Sniping that "I was let down and left there," Nicholas de Jhong of the Evening Standard pans with just two stars: "Duncan Sheik’s American indie and pop rock music, most of it pleasant but quite unmemorable, exudes a sophistication and assurance that runs counter to the mood of these uptight, ignorant teenagers, with their prim Victorian costumes and grotesque styles.... Such songs as 'Totally F***,' 'The Bitch of Living' and 'Touch Me,' which climaxes with a youth enthusiastically masturbating to a fantasy of Desdemona, veer towards the ridiculous. They all betray today’s rebellious, outspoken manners. It is equally unfortunate that Michael Mayer’s production, adorned with blue neon lights and an ugly brickwalled set, leans towards caricature.... Steven Sater’s unlovely lyrics, on the rare occcasions when the singers can be heard above the eloquent seven-strong band, aided by Mayer’s caricature-prone production, succeed in making absurd rather than sad the sexual growing pains of the show’s key figures.... These brilliantly promising young actors deserve better."

Oh yes, and then there are my beloved West End Whingers, whose review is in a league unto itself: "If one were a cynic, one might say that this show took a very cynical approach towards grooming its young audience. This is a world in which one adult in 16 (approximately) has any redeeming features at all; the rest are simply cartoon bullies.... Well, of course, there was no end of moping about and what these children most needed was a good slap. In fact in a couple of scenes the generic adults (two actors play all the adult roles between them) did slap them and Andrew fought hard to suppress a cheer.... Worst of all was an awful lot of quasi rock-posturing by the cast who (like a lot of rock stars) are not great singers, the sound design was muddy and the lyrics (Steven Sater) often (and mercifully) unintelligible."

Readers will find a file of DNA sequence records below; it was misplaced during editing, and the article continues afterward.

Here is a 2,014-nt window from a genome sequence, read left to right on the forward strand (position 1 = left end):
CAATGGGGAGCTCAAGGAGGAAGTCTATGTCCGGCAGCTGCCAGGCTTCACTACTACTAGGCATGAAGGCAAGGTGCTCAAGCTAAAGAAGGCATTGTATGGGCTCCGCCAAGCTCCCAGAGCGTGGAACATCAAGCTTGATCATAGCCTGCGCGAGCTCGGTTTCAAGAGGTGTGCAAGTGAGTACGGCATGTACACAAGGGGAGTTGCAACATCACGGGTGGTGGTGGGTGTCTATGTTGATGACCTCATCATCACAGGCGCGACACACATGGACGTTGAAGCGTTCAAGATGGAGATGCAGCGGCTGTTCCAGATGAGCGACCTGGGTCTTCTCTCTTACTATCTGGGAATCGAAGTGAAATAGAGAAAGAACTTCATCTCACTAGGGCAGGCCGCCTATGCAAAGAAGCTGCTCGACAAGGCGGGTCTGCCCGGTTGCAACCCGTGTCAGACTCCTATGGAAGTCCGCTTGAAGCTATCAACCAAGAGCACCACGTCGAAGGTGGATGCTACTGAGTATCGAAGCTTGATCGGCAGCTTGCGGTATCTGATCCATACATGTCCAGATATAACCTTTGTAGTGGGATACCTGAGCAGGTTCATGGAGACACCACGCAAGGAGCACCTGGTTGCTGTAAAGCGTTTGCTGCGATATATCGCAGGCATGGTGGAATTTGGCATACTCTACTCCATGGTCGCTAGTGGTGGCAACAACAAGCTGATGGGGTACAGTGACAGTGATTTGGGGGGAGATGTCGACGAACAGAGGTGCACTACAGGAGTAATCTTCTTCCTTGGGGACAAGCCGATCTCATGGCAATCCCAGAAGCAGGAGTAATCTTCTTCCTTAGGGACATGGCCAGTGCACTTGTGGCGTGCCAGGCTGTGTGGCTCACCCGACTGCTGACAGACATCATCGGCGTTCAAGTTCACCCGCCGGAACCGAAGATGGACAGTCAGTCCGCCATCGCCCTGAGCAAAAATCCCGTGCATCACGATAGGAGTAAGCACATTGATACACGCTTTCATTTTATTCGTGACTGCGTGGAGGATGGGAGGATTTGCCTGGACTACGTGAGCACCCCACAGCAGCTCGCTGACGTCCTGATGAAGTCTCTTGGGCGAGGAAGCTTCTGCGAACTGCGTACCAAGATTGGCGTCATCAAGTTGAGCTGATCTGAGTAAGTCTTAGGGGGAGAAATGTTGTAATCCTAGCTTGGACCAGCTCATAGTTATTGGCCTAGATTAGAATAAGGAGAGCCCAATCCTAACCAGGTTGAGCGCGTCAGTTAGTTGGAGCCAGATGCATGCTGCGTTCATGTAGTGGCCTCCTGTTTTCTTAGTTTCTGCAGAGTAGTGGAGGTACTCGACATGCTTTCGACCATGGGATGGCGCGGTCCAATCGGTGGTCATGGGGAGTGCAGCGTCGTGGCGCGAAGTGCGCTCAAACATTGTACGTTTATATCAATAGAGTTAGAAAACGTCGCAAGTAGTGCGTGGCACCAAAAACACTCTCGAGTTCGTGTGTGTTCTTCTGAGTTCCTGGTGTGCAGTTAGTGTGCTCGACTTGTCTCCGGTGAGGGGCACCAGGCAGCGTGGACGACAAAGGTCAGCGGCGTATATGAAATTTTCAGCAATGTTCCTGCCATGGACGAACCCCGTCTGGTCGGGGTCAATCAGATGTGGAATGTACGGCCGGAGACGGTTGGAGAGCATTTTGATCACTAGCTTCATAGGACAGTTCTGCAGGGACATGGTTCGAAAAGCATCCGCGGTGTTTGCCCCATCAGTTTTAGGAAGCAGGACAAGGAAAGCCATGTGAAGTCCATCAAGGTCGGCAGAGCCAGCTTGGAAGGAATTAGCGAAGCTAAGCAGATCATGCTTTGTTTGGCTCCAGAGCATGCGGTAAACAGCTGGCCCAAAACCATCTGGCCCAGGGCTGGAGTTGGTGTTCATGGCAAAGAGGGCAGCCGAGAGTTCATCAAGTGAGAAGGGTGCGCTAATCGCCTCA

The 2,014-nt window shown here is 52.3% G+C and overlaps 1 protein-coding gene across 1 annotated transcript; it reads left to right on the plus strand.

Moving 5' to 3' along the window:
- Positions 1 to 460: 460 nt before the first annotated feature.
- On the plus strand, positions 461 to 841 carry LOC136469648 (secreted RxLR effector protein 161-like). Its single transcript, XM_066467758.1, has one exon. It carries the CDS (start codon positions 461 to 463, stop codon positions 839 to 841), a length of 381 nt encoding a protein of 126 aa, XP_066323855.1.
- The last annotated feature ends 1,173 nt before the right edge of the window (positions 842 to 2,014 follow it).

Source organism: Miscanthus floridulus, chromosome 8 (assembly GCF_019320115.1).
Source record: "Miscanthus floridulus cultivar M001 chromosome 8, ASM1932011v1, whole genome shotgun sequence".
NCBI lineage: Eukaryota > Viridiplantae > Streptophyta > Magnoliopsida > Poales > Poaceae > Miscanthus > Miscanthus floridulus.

Nicholas de Jongh and the West End Whingers notwithstanding, it's highly anticipated that this show will receive a West End transfer once it completes its Lyric Hammersmith run on March 14.

UPDATE (2.19.09, 11:25 p.m. EST): has confirmed that Spring Awakening will indeed transfer to the West End. It will begin playing the Novello on March 21 with opening night set for March 26.

This is Steve On Broadway (SOB).

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At 19 February, 2009, Anonymous Anonymous said...

This comment has been removed by a blog administrator.

At 19 February, 2009, Blogger Steve On Broadway (SOB) said...

Dear Readers will please note that I have deleted the comments from a "Gloria26 UK" who was peddling pharmaceuticals. All comments here must correlate to the original story or they will be removed.